Antelope grazing on a windswept hill, as forage is easier to obtain where the wind blows the snow away.  They seem to be enjoying the early morning sunshine too.

Eagle Spotting

"Any signs of lunch?" . . . .

“Any signs of lunch?” . . . .

Eagles are a common sight during the winter months, and a recent outing for the annual eagle count turned up quite a few within a short distance from home.  The stately looking pair of mature bald eagles in the photo above were near the highway watching for roadkill. Their traditional food source of fish is unavailable due to frozen streams, so they must improvise.

"There goes the neighborhood, look what blew in!" . . . .

“There goes the neighborhood, look what blew in!” . . . .

I had just finished photographing the two eagles sitting on fence posts, when a third bald eagle floated in on the gusty winds, accompanied by two large ravens.  All this avian excitement must have been due to a dead antelope or deer carcass on the hillside.  There was nothing along the highway to draw such interest.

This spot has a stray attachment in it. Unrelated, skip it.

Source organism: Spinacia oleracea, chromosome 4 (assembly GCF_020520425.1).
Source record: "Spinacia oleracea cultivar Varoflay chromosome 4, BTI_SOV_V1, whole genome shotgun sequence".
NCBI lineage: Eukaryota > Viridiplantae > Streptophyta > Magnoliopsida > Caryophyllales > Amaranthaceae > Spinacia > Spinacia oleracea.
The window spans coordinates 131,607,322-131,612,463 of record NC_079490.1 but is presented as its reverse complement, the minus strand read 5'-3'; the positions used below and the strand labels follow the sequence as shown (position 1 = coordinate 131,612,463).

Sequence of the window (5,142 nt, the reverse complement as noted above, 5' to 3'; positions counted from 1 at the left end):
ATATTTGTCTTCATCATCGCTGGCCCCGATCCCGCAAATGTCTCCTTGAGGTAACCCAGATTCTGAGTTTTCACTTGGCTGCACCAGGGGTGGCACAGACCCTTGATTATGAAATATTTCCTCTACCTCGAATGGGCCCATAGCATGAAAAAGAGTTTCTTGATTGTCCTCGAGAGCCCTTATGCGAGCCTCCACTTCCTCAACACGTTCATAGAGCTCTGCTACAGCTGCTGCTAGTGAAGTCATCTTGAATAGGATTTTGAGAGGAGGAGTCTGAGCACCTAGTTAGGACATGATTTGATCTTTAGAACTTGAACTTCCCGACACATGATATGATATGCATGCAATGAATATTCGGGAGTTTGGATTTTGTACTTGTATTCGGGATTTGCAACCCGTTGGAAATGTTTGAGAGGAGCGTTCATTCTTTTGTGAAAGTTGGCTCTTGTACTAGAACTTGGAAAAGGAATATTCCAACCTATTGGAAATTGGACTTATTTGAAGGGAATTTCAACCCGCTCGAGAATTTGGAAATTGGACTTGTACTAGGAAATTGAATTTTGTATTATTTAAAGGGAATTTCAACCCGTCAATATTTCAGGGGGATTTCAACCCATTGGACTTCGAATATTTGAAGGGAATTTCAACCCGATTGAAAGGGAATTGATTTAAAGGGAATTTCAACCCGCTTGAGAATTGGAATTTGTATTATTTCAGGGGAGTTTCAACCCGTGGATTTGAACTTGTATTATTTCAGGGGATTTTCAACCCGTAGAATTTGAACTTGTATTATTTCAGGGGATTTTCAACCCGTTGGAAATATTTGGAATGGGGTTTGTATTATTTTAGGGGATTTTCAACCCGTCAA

"Prairie dog town in my sights" . . . .

“Prairie dog town in my sights” . . . .

This golden eagle was floating along on the wind near a prairie dog town.  The pronounced white markings on his wings indicate he was an immature golden and he was the only one we spotted in the two hours that we searched.  We tend to see fewer golden eagles, who are a bit more reclusive.

Prairie dogs out for a bit of fresh air keep an eye out for raptors in the sky . . . .

Prairie dogs out for a bit of fresh air keep an eye out for raptors up above . . . .

The prairie was teeming with life in a prairie dog town covering several acres.  Each mound was occupied by a pair who were hovering near the opening just in case they had to make a dive for safety.  Sharp warning barks announce the arrival of danger.

Abandoned ranch buildings bear witness to better days . . . .

Abandoned ranch buildings bear witness to better days . . . .

What was once home to a pioneer ranching family, this old place sits deserted and lonely on the prairie.  The fan on the windmill blows in the wind, making the only sound.